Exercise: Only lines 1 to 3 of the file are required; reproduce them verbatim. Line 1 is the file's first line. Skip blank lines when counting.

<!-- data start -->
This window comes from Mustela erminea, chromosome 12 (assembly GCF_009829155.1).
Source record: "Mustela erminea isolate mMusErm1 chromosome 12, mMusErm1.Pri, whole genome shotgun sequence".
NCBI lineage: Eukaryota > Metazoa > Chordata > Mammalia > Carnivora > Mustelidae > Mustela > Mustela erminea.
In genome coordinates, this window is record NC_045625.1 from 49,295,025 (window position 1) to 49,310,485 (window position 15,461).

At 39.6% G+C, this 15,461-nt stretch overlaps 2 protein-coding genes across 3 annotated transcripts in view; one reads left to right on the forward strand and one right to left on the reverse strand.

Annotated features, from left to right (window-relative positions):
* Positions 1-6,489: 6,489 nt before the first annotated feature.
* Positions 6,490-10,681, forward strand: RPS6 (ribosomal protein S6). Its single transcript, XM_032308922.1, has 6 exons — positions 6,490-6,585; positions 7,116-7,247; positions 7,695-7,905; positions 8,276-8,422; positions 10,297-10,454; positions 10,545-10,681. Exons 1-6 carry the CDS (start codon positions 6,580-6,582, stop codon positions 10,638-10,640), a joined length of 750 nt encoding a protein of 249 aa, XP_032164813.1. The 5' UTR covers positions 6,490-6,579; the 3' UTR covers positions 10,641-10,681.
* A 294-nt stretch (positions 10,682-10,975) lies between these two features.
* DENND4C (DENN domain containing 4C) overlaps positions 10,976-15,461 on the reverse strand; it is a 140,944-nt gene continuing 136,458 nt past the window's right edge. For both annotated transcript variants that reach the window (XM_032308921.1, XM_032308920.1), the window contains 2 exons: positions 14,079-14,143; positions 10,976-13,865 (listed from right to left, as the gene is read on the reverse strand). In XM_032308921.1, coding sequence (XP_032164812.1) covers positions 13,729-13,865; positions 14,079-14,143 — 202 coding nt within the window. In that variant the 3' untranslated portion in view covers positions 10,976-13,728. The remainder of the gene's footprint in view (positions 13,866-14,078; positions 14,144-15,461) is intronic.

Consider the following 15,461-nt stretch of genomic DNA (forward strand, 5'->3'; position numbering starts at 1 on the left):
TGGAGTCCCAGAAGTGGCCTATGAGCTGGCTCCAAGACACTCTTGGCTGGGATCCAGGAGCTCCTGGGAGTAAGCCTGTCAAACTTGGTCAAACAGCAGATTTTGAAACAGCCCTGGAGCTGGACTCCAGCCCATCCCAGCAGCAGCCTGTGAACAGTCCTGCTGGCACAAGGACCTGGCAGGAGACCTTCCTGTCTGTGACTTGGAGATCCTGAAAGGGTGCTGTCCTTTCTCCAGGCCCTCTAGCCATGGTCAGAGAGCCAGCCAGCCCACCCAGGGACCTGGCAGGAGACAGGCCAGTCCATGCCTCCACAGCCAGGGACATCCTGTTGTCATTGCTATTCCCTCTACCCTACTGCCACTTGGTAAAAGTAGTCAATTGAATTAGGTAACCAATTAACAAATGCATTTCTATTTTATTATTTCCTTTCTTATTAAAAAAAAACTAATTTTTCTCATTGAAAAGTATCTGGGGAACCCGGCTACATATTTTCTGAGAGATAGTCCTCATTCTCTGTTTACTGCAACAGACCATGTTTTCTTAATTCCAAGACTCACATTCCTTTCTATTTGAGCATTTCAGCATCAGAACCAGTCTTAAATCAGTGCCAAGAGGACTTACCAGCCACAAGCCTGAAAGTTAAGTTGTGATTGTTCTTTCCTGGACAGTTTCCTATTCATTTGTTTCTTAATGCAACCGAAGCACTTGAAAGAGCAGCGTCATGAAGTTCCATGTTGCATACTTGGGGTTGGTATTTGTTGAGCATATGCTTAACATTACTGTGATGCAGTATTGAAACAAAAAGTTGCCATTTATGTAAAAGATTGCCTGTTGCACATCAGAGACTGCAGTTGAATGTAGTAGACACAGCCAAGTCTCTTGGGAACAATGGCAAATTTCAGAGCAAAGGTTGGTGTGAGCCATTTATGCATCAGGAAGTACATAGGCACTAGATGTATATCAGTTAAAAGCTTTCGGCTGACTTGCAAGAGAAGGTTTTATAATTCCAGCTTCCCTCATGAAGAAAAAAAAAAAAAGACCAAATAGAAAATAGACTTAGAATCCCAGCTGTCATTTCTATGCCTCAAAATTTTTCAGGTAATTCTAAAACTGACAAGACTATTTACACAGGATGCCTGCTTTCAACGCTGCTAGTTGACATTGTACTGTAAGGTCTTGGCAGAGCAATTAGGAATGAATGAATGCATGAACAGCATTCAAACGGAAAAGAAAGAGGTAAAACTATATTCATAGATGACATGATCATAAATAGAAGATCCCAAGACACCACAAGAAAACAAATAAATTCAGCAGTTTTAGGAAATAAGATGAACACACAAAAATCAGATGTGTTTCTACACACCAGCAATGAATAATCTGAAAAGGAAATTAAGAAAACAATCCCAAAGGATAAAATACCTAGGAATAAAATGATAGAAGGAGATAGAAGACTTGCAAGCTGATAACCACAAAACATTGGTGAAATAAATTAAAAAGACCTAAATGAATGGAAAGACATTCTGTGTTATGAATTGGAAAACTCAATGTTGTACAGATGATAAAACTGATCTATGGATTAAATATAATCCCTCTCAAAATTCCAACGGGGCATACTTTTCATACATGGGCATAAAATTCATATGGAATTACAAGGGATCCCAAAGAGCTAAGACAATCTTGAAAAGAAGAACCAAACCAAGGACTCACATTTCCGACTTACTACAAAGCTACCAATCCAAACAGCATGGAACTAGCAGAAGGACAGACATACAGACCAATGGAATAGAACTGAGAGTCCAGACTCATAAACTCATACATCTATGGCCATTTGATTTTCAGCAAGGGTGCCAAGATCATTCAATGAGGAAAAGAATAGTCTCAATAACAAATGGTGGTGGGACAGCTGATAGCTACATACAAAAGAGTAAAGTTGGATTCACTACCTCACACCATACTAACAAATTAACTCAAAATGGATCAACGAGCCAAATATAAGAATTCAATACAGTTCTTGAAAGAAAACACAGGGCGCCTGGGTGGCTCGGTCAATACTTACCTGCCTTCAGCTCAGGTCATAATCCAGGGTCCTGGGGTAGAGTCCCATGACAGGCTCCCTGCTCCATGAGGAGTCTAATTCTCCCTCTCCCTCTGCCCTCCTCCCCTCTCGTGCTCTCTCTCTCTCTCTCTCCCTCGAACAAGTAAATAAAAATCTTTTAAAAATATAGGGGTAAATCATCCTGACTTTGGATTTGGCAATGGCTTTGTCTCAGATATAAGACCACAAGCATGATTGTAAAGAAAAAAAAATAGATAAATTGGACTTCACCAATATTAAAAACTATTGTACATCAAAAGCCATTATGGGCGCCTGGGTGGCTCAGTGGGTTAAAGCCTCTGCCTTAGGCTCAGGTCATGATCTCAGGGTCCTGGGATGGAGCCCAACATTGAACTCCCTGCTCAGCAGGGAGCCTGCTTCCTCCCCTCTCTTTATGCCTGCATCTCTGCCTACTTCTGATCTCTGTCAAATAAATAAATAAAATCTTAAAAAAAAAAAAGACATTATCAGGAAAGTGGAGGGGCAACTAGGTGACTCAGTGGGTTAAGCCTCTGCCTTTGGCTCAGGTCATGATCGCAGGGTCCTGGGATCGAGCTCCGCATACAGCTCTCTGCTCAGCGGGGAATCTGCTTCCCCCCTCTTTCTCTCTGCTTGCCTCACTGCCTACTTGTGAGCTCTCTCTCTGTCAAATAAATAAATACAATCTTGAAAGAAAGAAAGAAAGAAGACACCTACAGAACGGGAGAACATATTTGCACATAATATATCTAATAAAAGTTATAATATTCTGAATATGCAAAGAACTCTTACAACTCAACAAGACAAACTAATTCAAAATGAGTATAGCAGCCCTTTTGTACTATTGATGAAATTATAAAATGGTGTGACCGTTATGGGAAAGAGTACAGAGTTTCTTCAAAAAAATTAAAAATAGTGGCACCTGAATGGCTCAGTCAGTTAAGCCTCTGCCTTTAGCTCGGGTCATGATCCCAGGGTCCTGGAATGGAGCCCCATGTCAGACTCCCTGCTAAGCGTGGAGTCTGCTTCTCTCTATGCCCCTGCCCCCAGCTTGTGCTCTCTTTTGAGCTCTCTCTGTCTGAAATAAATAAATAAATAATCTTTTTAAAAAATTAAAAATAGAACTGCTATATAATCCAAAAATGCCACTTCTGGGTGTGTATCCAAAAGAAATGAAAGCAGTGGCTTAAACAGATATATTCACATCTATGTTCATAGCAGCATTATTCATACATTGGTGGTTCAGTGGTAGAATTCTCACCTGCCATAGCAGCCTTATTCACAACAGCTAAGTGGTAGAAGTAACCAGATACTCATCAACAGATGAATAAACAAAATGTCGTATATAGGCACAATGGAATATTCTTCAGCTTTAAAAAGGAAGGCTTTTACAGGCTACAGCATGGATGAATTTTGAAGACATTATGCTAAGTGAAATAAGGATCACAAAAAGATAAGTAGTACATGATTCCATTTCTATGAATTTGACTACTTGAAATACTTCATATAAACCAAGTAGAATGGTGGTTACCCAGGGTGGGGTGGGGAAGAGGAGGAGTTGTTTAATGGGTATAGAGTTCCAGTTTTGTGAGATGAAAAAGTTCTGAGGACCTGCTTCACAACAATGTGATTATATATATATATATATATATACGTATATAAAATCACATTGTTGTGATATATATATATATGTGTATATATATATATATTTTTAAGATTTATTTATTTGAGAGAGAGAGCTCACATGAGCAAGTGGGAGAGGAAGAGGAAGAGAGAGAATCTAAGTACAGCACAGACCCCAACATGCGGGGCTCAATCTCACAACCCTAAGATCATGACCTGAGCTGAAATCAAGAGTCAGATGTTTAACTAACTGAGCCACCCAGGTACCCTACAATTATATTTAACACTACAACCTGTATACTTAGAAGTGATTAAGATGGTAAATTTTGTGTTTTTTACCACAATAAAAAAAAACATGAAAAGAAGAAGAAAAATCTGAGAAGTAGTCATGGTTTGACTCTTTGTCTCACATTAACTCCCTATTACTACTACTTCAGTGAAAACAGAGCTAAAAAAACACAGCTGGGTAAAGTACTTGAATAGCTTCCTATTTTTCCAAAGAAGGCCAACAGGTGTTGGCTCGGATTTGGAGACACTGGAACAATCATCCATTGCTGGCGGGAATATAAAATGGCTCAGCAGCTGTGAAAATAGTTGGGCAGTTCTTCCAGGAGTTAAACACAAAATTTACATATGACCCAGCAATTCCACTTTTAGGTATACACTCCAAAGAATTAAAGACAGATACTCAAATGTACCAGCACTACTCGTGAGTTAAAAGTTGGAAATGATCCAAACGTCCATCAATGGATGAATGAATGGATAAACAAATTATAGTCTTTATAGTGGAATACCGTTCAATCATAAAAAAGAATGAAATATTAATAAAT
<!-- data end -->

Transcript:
This window comes from Mustela erminea, chromosome 12 (assembly GCF_009829155.1).
Source record: "Mustela erminea isolate mMusErm1 chromosome 12, mMusErm1.Pri, whole genome shotgun sequence".
NCBI lineage: Eukaryota > Metazoa > Chordata > Mammalia > Carnivora > Mustelidae > Mustela > Mustela erminea.